For Faster times with fewer miles, try incorporating Plyometrics into your training.
If you’re one of those athletes who doesn’t react well to high running mileage, researchers in Japan have a possible solution. In their study, published in the Journal of Strength and Conditioning, they explored the effects of plyometric training on running performance. First, participants ran a 5K time trial to get a baseline time. They then split them into two groups, giving each a different training plan.
One group did run training only, two to three times each week. The other group ran, but also did body weight plyometrics. After eight weeks, both groups significantly improved their 5K times. The kicker: The plyometric group ran 25 percent less mileage than the run-only group to get the same results—while also improving their reactive leg strength and jumping power.
These results are likely related to the muscle recruitment patterns activated via plyometric training. Since you utilize mostly slow-twitch fibers in distance running, plyometrics teach your body to also rely upon fast-twitch fibers. When you maximize muscle recruitment, you’re able to turn your legs over faster and push off harder. This means increased economy and faster times.
If your body can’t handle all the pounding (or you just don’t love running), working in plyos twice a week could conceivably cut your mileage by a quarter. After warming up, give these exercises a shot and you may just find that when you drop mileage, you also drop time.
Begin in the lunge position with one foot out in front and the other behind your body. Both knees should be bent at 90-degree angles. Make sure your front knee is directly over your front ankle and not pushed forward over your toes. Jump upward from the lunge position and switch legs in the air, landing in lunge position on the opposite side. Do 20–30 reps, totaling 10–15 on each side.
Begin by hopping in place on one foot 15 times. Then hop side to side on that foot 15 times. Follow that by jumping forward and backward 15 times.
Bound in the forward direction, exaggerating your running form and jumping with each step for about 30 meters. Turn around and go back. Repeat 2–3 times.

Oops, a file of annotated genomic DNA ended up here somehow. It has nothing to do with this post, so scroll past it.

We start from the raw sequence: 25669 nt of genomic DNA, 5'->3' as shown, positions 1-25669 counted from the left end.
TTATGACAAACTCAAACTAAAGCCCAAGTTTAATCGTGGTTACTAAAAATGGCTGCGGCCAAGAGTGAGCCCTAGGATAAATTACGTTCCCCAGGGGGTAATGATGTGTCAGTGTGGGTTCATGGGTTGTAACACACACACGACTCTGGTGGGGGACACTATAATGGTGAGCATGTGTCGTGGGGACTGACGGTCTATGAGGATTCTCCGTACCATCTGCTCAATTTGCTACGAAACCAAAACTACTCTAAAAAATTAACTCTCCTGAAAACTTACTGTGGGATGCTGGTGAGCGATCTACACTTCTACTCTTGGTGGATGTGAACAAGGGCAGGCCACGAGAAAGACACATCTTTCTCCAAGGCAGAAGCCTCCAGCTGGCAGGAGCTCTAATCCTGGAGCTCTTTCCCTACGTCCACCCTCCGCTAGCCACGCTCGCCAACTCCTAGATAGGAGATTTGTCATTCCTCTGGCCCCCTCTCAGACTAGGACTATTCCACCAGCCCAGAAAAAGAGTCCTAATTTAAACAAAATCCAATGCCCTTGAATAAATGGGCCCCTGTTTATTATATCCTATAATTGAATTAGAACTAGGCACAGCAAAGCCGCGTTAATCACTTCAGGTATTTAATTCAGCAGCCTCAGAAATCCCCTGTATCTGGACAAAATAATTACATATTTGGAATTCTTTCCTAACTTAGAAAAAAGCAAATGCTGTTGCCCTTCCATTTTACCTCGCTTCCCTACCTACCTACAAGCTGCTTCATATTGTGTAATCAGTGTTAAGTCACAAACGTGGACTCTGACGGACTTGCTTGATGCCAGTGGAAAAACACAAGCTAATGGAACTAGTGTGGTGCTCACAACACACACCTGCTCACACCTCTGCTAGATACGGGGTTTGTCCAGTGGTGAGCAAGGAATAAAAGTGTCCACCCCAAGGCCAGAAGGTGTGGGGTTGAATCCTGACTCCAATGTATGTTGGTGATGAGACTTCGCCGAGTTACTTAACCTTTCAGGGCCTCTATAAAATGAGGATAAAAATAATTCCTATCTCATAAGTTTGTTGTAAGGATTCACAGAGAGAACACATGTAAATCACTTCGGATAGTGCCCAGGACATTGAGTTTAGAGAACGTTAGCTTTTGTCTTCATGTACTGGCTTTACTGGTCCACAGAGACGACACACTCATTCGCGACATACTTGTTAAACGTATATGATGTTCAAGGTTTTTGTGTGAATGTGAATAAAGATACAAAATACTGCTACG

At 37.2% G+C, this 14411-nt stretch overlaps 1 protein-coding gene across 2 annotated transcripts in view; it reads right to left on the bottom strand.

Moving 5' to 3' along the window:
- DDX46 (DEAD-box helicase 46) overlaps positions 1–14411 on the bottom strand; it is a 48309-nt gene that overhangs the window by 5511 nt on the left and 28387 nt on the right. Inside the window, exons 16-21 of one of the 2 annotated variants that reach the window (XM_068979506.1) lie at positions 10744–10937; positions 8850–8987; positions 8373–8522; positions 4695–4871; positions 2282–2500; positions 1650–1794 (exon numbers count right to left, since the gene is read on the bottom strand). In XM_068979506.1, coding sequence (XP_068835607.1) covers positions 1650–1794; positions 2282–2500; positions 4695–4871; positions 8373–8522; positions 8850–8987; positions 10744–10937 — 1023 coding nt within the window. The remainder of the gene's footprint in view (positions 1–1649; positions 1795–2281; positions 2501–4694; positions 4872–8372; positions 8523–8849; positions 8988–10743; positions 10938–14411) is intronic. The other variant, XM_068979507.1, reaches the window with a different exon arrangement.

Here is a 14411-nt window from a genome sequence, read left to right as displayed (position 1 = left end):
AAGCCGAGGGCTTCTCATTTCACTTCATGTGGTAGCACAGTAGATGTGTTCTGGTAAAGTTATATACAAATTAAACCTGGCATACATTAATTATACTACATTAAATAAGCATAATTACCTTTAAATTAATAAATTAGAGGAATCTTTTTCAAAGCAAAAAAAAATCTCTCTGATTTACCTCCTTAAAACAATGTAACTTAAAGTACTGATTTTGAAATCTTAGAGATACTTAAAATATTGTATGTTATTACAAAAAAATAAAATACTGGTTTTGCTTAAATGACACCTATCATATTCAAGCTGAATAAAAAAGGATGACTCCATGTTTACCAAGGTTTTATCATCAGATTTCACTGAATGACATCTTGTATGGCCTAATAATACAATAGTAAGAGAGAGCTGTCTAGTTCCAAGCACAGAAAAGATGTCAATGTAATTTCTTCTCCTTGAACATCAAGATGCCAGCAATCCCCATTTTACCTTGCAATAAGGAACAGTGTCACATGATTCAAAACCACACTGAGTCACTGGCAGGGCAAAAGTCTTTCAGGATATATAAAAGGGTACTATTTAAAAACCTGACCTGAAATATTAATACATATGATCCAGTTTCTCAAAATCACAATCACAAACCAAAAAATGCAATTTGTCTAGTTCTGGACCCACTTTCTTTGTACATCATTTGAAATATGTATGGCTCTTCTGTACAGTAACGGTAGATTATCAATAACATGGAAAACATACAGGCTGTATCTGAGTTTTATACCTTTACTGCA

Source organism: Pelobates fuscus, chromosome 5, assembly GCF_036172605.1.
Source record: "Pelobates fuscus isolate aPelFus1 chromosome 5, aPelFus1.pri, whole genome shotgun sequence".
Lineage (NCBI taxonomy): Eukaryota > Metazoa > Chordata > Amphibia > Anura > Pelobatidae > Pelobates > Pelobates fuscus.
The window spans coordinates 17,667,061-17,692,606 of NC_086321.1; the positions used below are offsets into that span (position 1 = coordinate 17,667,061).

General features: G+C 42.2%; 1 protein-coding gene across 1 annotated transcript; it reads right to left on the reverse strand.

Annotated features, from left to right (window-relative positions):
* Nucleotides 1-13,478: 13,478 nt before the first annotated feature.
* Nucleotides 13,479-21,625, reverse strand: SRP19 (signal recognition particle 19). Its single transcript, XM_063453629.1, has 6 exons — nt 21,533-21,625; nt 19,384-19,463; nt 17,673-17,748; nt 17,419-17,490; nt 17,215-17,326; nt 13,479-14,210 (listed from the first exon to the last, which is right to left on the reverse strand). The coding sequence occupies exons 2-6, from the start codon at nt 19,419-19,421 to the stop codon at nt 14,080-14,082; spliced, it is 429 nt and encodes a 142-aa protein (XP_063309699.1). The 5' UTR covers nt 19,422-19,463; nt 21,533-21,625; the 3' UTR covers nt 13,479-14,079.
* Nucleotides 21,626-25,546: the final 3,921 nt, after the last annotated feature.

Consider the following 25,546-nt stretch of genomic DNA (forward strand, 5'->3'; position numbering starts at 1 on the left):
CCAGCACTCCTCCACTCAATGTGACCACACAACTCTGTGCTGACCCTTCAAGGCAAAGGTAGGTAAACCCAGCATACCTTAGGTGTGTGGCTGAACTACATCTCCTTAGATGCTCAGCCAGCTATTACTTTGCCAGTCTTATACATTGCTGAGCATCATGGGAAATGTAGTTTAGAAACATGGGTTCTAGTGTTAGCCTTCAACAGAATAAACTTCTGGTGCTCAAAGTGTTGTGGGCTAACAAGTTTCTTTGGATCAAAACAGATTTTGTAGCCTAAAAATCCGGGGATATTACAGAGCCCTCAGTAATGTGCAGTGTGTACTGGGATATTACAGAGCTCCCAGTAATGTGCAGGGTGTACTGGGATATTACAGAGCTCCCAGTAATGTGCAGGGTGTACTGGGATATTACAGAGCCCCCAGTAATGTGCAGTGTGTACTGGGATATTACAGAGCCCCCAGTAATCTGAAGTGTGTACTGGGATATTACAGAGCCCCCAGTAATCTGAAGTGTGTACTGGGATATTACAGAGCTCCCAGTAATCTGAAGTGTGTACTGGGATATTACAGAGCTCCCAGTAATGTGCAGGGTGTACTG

Begin by standing in front of the bench with both feet on the ground. Rapidly alternate tapping the top of the bench with each foot, springing off the ground with each step. Move your arms in the running motion as your feet tap. Do 20–40 taps.
Choose a box that is 1–2 feet high. Standing on the ground, squat downward and leap onto the box, swinging your arms forward for momentum. Jump backward off the box, being careful to bend your knees and land softly. If you have Achilles issues, step off the box. Do 10 reps.
Stand with your feet shoulder-width apart and bend down into squat position. Touch the ground with your hands and explode upward with your arms stretched over your head. When you land, make sure your knees are bent as you go right back into the squat. Do 10–15 reps.
- If you’re more than eight weeks out from your main race, you can safely do plyos twice a week. If you’re in the middle of your season, don’t do more than one session per week, and never do more than 120–150 reps of jumping.
- “You should never do just plyometrics,” says Bryan Hill, co-owner and physical therapist at San Diego’s Rehab United. Plyos should be integrated into a larger strength workout. “Kind of like a strength-plyo-strength sandwich.”
- Always warm up beforehand. “It’s a lot of stress on the muscles, so you have to make sure they’re ready,” Hill says. Even a quick spin on a stationary bike or 5–10 minutes of dynamic running drills will help.
- Before beginning a plyometrics routine, you should be able to squat 65 percent of your body weight, suggests Hill. “A jump is typically 6–8 times your body weight, so if you’re doing an activity that uses that much force, you need to be able to show you can control it.”
Plan Your Workout
- If you’re the type to fall apart 10 miles into a half-marathon, go for endurance. Do each exercise as many times as possible for 1 minute. The following week, increase it to 90 seconds, then two minutes. Do 2–3 rounds total.
- If it’s power or hill crushing you’re after, focus on quality reps instead of time. Do 5–10 with perfect form and great height and depth, for 2–3 rounds total. Add five reps per week.